Palestinian-American activist Rasmea Odeh was convicted by a federal jury on Monday for “unlawful procurement of naturalization.” Odeh, a longtime community organizer and founder of numerous women’s, immigrant, and pro-Palestine organizations, was initially arrested and charged by the US Department of Homeland Security on October 22, 2013.
The pretext for this charge’s filing was Odeh’s failure to mention her Israeli imprisonment on her green card and naturalization applications. According to DHS, Odeh withheld this information intentionally in order to become a US citizen — a violation of immigration laws in America. Odeh supporters dispute that the withholding was intentional.
Over 40 years ago, Odeh and four other members of the Popular Front for the Liberation of Palestine (PFLP) were arrested in 1969 for their alleged participation in the planning and execution of two bombings in Israel. A Marxist-Leninist and Palestinian nationalist group founded in 1967, the PFLP placed two bombs in a crowded supermarket in Jerusalem, one of which killed two people and injured several others, and was one of the first groups to use airline hijackings to draw attention to their cause.
Odeh says that after being held in custody for 25 days and repeatedly tortured physically, emotionally, mentally and sexually, she signed a written confession admitting participation in the bombing and her membership in the PFLP in order to end her alleged torture — according to Odeh, being threatened with torture and a forcing of her father to rape her and sexual assault with a thin wooden stick.
Shortly after confessing, Odeh recanted. But on the basis of the confession, she was convicted in an Israeli military court on one count of membership in an illegal organization and three counts of placing bombs at the Jerusalem supermarket and the British Consulate.
Sentenced to 10 years of imprisonment in Israel for her membership in an illegal organization and life imprisonment on two of the three bombing charges, Odeh served 10 years of her sentence before her release to the PFLP during a prisoner exchange in 1979.
The maximum sentence Odeh faces with this conviction is 10 years in a U.S. prison, possible deportation and up to a $250,000 fine. If Odeh receives the maximum sentence, she will be 77 when she is released.
Many supporters believe this conviction stems from her influential role in the pro-Palestine movement in America.
The Arab American Action Network (AAAN) is one of several political and activist organizations that have actively supported Odeh, who was a former associate director of the organization. Hatem Abudayyeh, executive director of AAAN, says the nature of this trial is far larger than Odeh.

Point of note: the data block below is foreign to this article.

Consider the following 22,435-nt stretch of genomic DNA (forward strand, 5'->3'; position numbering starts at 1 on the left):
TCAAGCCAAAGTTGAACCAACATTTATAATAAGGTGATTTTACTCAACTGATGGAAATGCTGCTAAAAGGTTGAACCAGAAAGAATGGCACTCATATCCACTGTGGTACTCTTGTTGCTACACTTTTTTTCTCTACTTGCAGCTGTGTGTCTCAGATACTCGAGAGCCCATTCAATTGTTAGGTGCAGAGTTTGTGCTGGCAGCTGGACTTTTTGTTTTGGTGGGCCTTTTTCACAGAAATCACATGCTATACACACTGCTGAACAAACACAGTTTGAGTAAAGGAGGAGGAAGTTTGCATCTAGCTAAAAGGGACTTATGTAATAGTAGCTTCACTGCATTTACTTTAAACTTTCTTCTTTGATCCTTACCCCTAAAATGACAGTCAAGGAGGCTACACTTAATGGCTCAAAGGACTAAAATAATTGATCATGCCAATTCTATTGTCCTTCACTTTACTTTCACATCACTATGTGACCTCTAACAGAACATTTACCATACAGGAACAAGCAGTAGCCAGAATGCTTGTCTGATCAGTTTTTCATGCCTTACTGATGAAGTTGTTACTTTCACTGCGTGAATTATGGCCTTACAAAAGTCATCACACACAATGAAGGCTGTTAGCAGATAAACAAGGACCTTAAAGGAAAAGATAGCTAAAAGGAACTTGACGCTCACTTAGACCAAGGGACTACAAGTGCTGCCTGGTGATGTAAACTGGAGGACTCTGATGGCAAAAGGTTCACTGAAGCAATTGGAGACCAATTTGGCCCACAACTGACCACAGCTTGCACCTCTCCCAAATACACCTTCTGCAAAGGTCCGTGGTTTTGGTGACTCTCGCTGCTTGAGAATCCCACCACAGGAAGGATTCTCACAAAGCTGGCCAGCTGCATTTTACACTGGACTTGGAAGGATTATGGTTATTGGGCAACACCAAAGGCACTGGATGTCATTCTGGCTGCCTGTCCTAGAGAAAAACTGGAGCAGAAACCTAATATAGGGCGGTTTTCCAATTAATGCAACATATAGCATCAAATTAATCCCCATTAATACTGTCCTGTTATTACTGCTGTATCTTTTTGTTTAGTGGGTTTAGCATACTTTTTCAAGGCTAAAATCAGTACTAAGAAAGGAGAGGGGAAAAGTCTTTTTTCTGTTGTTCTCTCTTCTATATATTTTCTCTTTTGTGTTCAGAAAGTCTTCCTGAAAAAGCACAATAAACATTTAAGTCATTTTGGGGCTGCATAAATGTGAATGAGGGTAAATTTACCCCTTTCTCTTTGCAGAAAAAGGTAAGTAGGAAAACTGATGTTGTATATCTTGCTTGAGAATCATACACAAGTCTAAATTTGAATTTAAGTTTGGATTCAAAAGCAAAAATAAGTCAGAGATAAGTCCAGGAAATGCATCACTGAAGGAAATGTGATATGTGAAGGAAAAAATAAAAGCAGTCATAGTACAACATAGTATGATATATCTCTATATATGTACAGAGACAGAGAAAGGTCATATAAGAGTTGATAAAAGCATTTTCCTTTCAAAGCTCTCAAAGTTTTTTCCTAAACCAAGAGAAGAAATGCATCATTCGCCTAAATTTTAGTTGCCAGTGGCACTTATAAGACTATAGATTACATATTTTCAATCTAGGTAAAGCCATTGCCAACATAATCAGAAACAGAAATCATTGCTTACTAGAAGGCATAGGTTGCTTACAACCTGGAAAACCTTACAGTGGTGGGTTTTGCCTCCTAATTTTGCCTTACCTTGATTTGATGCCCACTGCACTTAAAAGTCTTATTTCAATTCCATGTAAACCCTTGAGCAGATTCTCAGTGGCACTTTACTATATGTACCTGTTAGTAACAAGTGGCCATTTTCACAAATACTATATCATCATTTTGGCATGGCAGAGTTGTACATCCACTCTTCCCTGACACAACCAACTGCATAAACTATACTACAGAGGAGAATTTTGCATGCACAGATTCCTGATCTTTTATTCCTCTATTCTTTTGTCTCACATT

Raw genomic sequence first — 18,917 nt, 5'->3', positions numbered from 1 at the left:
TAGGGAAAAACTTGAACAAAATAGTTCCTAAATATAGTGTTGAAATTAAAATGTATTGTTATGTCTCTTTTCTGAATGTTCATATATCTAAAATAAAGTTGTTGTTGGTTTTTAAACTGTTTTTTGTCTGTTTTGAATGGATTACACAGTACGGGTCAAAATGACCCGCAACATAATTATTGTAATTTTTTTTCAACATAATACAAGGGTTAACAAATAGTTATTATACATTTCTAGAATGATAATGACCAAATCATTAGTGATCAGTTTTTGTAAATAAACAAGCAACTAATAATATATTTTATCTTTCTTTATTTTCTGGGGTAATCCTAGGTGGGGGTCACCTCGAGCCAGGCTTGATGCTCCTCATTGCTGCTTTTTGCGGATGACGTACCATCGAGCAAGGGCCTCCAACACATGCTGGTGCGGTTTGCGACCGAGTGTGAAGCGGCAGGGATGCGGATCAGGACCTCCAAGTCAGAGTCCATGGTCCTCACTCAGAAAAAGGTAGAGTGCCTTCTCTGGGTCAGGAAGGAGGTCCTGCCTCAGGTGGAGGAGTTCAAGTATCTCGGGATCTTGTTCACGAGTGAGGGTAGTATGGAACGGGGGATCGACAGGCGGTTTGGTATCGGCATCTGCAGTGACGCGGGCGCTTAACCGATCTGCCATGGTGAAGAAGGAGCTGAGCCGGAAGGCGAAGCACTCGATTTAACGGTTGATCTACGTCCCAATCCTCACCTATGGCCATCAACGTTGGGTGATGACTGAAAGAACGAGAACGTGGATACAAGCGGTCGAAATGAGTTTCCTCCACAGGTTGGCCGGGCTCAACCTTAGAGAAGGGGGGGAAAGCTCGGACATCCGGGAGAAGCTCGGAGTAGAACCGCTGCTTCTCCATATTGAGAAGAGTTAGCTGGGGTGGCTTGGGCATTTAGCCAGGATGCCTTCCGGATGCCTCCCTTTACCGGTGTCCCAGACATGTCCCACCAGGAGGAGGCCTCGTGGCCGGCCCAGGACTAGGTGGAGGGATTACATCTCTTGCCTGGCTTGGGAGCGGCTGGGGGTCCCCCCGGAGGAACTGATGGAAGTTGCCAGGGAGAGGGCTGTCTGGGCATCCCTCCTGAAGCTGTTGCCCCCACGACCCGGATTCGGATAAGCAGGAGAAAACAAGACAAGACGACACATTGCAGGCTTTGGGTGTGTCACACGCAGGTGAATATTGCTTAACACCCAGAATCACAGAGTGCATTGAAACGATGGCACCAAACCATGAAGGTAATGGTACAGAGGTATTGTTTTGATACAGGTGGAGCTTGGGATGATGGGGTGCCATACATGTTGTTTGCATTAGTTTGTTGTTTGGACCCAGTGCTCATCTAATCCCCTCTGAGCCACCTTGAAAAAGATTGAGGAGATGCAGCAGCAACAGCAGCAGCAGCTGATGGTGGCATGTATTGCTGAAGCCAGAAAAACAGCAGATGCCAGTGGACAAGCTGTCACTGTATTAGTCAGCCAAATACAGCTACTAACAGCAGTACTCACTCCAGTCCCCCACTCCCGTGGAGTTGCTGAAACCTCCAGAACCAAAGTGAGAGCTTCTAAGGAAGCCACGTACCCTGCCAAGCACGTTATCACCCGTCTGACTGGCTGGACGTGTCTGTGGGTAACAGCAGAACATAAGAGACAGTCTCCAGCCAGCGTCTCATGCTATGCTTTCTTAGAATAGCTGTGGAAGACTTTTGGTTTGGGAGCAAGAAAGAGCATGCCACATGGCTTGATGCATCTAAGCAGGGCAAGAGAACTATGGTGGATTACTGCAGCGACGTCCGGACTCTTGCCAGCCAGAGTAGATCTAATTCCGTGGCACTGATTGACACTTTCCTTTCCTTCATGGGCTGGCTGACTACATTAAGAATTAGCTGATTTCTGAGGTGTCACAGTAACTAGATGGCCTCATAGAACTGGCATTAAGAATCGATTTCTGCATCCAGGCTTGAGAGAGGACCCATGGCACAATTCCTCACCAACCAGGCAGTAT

“It’s an attack against Palestine,” Abudayyeh says. “Rasmea is just the latest in a long line of Palestinians in America criminalized by the U.S. government.”
Abudayyeh says that because of the impact organizations such as the AAAN have had in recent years the U.S. government is attempting to criminalize major community activists in the movement.
“The U.S. can’t allow Israel to be weakened, so law enforcement, especially federal law enforcement, goes after our community, our community organizations and our community leaders like Rasmea,” Abudayyeh says.
On September 24, 2010, the FBI raided seven homes and an anti-war office in Illinois, Minnesota and Michigan. “There was a request for documents and information about Rasmea, which means they came across her name in the course of investigating me,” Abudayyeh said.
Along with these raids, the FBI subpoenaed 14 anti-war activists to testify before a federal grand jury. In response, activists created the Committee to Stop FBI Repression to protest the “United States government’s attempt to silence and criminalize anti-war and international solidarity activists,” according to a statement released by the committee.
Jess Sundin, a member of the committee, says, “The reason we were investigated at all was because we organized the largest anti-war demonstration in the country in 2008. … The government has used this tactic before in periods of repression to attack movements and community leaders with deep roots and long history.”
Many activists believe there is a massive attack on the Palestinian liberation movement in America, with recent examples including the firing of Steven Salaita from the University of Illinois at Urbana-Champaign for his tweets about the Israeli bombing of Gaza that resulted in the deaths of 2,100—70 percent of which were civilians, according to the United Nations. Student groups at Loyola University Chicago and Northeastern University in Boston have also come under fire from their administration because of their organizing against the Israeli occupation.
Odeh’s trial began on November 4 in Detroit and lasted only five days. U.S. District Judge Gershwin A. Drain found Odeh’s story of torture compelling but ruled against allowing her defense to reference this alleged torture during the trial.
Drain denied several other key components in the defense’s case as well, such as Odeh being the target of an illegal investigation by the FBI into the activities of AAAN. These rulings by the judge greatly broke down the defense’s case. No date has been set for sentencing — nor any word on whether the defense plans to appeal this verdict.